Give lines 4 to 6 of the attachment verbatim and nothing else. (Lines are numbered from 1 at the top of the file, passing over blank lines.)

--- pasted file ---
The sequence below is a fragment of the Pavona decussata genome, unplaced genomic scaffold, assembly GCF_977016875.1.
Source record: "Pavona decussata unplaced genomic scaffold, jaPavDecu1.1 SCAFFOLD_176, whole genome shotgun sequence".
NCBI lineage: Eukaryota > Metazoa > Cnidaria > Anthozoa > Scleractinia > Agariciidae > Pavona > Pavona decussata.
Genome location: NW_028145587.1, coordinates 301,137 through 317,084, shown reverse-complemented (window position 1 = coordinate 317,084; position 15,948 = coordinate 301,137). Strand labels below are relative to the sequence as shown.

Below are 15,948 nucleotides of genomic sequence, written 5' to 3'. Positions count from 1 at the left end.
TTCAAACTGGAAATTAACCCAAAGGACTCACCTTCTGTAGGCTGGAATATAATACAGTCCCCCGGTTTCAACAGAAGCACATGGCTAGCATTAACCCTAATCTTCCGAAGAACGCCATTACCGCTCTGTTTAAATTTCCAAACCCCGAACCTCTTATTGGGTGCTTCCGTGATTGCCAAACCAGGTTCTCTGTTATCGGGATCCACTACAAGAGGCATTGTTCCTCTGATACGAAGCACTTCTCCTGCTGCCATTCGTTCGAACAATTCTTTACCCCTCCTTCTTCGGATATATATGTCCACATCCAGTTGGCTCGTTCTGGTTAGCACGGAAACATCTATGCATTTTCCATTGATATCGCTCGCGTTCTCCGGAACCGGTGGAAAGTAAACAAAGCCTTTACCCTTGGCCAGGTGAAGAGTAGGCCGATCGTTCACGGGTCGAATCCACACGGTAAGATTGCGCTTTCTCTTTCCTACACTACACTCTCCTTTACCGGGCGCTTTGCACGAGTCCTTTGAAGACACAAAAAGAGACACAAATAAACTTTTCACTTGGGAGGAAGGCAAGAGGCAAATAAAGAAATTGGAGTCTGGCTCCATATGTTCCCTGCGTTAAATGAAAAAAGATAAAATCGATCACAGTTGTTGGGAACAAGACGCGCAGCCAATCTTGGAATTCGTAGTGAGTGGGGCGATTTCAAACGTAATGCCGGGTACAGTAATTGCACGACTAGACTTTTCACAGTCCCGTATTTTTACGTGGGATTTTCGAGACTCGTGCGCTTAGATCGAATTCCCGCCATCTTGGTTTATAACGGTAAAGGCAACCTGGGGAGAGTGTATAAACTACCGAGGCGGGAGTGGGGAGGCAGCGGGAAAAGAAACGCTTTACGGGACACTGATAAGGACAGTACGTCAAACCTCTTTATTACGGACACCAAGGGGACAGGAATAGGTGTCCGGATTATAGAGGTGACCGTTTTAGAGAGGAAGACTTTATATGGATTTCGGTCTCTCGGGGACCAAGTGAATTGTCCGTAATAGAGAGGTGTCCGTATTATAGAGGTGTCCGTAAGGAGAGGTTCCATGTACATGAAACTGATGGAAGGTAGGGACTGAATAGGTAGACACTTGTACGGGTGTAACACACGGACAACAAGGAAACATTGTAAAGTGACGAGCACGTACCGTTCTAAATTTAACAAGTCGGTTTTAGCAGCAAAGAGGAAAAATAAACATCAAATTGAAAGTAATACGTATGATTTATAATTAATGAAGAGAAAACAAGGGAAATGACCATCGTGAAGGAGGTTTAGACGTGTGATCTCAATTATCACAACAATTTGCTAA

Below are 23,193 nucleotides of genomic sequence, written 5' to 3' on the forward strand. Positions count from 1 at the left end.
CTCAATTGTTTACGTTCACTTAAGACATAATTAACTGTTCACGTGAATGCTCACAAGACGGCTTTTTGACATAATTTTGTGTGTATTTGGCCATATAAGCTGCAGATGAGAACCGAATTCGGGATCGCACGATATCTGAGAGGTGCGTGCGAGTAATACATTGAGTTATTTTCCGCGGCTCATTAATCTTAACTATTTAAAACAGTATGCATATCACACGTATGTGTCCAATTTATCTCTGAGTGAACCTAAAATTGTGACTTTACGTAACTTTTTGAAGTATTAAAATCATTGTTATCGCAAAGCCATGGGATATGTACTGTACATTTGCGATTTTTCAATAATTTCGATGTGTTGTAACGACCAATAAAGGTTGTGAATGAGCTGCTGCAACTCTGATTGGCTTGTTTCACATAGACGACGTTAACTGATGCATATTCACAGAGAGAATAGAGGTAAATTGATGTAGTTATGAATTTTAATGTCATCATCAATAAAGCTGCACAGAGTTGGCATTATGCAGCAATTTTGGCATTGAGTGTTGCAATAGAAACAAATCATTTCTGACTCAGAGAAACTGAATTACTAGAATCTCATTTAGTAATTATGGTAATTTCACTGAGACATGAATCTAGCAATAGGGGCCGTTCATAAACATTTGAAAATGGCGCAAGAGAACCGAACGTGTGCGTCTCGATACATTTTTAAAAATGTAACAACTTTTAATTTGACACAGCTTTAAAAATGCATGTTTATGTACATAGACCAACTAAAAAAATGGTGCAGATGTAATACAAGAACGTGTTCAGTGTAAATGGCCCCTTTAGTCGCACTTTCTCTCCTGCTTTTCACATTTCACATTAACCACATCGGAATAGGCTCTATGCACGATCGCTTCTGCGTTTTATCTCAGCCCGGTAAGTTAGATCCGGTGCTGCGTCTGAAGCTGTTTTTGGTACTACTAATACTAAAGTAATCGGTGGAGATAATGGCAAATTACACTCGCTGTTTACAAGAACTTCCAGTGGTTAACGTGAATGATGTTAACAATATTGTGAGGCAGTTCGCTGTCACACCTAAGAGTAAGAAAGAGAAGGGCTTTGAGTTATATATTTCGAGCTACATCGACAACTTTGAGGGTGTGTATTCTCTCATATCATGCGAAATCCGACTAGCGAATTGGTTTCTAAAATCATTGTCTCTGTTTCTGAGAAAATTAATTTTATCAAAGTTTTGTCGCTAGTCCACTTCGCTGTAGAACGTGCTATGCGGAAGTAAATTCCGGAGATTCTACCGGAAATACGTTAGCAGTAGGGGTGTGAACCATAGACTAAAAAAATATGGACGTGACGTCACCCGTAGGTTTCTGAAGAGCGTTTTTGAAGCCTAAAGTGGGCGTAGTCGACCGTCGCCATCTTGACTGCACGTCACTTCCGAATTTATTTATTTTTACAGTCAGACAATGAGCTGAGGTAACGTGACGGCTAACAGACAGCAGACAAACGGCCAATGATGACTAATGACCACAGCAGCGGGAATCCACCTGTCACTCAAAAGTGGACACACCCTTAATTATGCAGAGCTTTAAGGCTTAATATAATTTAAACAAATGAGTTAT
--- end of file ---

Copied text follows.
Genome location: NW_028145587.1, coordinates 301,137 through 317,084, shown reverse-complemented (window position 1 = coordinate 317,084; position 15,948 = coordinate 301,137). Strand labels below are relative to the sequence as shown.

Below are 15,948 nucleotides of genomic sequence, written 5' to 3'. Positions count from 1 at the left end.
TTCAAACTGGAAATTAACCCAAAGGACTCACCTTCTGTAGGCTGGAATATAATACAGTCCCCCGGTTTCAACAGAAGCACATGGCTAGCATTAACCCTAATCTTCCGAAGAACGCCATTACCGCTCTGTTTAAATTTCCAAACCCCGAACCTCTTATTGGGTGCTTCCGTGATTGCCAAACCAGGTTCTCTGTTATCGGGATCCACTACAAGAGGCATTGTTCCTCTGATACGAAGCACTTCTCCTGCTGCCATTCGTTCGAACAATTCTTTACCCCTCCTTCTTCGGATATATATGTCCACATCCAGTTGGCTCGTTCTGGTTAGCACGGAAACATCTATGCATTTTCCATTGATATCGCTCGCGTTCTCCGGAACCGGTGGAAAGTAAACAAAGCCTTTACCCTTGGCCAGGTGAAGAGTAGGCCGATCGTTCACGGGTCGAATCCACACGGTAAGATTGCGCTTTCTCTTTCCTACACTACACTCTCCTTTACCGGGCGCTTTGCACGAGTCCTTTGAAGACACAAAAAGAGACACAAATAAACTTTTCACTTGGGAGGAAGGCAAGAGGCAAATAAAGAAATTGGAGTCTGGCTCCATATGTTCCCTGCGTTAAATGAAAAAAGATAAAATCGATCACAGTTGTTGGGAACAAGACGCGCAGCCAATCTTGGAATTCGTAGTGAGTGGGGCGATTTCAAACGTAATGCCGGGTACAGTAATTGCACGACTAGACTTTTCACAGTCCCGTATTTTTACGTGGGATTTTCGAGACTCGTGCGCTTAGATCGAATTCCCGCCATCTTGGTTTATAACGGTAAAGGCAACCTGGGGAGAGTGTATAAACTACCGAGGCGGGAGTGGGGAGGCAGCGGGAAAAGAAACGCTTTACGGGACACTGATAAGGACAGTACGTCAAACCTCTTTATTACGGACACCAAGGGGACAGGAATAGGTGTCCGGATTATAGAGGTGACCGTTTTAGAGAGGAAGACTTTATATGGATTTCGGTCTCTCGGGGACCAAGTGAATTGTCCGTAATAGAGAGGTGTCCGTATTATAGAGGTGTCCGTAAGGAGAGGTTCCATGTACATGAAACTGATGGAAGGTAGGGACTGAATAGGTAGACACTTGTACGGGTGTAACACACGGACAACAAGGAAACATTGTAAAGTGACGAGCACGTACCGTTCTAAATTTAACAAGTCGGTTTTAGCAGCAAAGAGGAAAAATAAACATCAAATTGAAAGTAATACGTATGATTTATAATTAATGAAGAGAAAACAAGGGAAATGACCATCGTGAAGGAGGTTTAGACGTGTGATCTCAATTATCACAACAATTTGCTAA